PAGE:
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Tuesday, February 09, 2010

'Tea party' movement is democracy at work, but will supporters, and Sarah Palin, be able to convert the enthusiasm to election success

First, the independent Ross Perot contingent. Then, the liberal "netroots" mobilization. Now, the conservative "tea party" coalition.

No doubt this is democracy at work, a quintessential part of America.

Will the latest political phenomenon become a society-changing movement influencing elections and beyond?

They held their first national "tea party" convention over the weekend. And they're already having some impact on American politics.

"America is ready for another revolution, and you are a part of this," Sarah Palin, the 2008 GOP vice presidential nominee, told convention attendees Saturday. "You all have the courage to stand up and speak out."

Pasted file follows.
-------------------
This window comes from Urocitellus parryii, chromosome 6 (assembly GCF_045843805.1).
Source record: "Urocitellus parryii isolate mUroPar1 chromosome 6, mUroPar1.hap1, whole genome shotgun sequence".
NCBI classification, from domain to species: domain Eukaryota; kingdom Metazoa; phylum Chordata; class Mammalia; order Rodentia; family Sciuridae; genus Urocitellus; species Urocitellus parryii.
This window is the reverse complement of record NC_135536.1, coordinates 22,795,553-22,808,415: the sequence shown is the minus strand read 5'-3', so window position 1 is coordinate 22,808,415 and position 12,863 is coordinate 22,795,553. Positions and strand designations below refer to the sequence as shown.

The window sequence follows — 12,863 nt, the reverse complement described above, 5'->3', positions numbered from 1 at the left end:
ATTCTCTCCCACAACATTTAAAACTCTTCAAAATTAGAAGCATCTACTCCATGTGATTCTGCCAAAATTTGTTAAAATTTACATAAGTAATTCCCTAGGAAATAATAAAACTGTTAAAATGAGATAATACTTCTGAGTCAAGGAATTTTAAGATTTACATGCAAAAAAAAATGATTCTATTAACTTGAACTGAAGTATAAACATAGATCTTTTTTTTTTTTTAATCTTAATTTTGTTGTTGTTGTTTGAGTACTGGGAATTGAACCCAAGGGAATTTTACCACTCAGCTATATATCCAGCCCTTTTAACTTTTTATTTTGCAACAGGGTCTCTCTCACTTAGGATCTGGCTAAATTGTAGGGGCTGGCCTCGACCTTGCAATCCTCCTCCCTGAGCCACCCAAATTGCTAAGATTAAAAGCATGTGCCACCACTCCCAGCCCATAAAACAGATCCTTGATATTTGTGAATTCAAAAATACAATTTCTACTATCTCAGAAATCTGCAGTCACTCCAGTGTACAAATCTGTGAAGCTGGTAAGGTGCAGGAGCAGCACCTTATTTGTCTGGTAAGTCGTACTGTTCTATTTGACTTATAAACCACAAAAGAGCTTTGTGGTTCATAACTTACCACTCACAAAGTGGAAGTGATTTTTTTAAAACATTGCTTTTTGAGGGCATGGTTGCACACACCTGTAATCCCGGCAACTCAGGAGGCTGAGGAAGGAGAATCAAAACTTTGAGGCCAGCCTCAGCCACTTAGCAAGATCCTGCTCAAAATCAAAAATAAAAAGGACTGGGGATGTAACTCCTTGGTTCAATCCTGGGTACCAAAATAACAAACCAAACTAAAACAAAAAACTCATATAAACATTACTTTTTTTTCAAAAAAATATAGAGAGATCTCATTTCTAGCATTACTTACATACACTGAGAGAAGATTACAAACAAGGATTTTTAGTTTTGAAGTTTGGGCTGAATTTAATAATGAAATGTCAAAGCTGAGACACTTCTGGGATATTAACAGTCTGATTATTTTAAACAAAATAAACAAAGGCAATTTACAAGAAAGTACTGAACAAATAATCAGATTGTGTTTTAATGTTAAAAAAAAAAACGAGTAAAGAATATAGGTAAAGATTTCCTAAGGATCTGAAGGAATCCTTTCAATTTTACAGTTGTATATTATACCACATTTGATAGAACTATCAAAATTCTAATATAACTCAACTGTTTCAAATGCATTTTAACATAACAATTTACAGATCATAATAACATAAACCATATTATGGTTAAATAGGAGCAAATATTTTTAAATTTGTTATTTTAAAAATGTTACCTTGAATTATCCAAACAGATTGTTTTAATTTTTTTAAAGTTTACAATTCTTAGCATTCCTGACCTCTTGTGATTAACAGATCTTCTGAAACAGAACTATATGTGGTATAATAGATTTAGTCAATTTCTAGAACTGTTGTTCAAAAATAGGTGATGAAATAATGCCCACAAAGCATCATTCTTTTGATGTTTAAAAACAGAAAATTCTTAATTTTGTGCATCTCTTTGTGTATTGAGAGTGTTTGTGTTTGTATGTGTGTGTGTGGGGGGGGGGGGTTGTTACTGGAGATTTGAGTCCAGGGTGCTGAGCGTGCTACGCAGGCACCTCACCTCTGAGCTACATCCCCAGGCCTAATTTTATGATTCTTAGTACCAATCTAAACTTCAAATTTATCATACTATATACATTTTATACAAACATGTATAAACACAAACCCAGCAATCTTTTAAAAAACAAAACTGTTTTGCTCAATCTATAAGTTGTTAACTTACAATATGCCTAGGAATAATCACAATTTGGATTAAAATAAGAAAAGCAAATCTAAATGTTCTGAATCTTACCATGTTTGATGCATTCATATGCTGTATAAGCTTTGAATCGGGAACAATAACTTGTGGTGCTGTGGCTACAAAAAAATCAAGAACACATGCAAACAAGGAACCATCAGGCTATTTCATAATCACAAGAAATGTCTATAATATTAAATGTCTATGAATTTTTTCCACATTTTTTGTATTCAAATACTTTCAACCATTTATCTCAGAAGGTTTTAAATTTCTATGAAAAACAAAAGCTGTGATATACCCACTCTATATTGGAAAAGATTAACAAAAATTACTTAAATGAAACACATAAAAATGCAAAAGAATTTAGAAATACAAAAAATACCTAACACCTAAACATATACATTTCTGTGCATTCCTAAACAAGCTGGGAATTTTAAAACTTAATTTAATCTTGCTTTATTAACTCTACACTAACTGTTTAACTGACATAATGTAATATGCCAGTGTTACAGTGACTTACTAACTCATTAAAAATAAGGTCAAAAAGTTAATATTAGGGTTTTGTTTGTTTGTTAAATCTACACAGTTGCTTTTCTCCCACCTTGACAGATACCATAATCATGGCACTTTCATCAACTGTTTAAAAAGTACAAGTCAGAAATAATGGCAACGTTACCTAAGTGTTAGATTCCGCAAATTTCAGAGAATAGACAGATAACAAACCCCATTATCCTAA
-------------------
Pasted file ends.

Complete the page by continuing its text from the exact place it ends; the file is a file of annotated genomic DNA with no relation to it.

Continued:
Many "tea party" disciples view the former Alaska governor — also an author, a Fox News analyst and a potential 2012 presidential candidate — as their de facto leader. But Palin suggested the movement should remain leaderless and cautioned against allowing it to be defined by any one person.

But she repeatedly dismissed that notion, saying: "The 'tea party' movement is not a top-down operation. It's a ground-up call to action that is forcing both parties to change the way they're doing business, and that's beautiful."

The "tea party" movement is a collection of stay-at-home moms, small-business owners, corporate executives and everyone in between — many political neophytes who aren't hardcore ideologues — who are using the latest technology to come together and vent their frustrations about their country and plot to install a new group in charge of the government.

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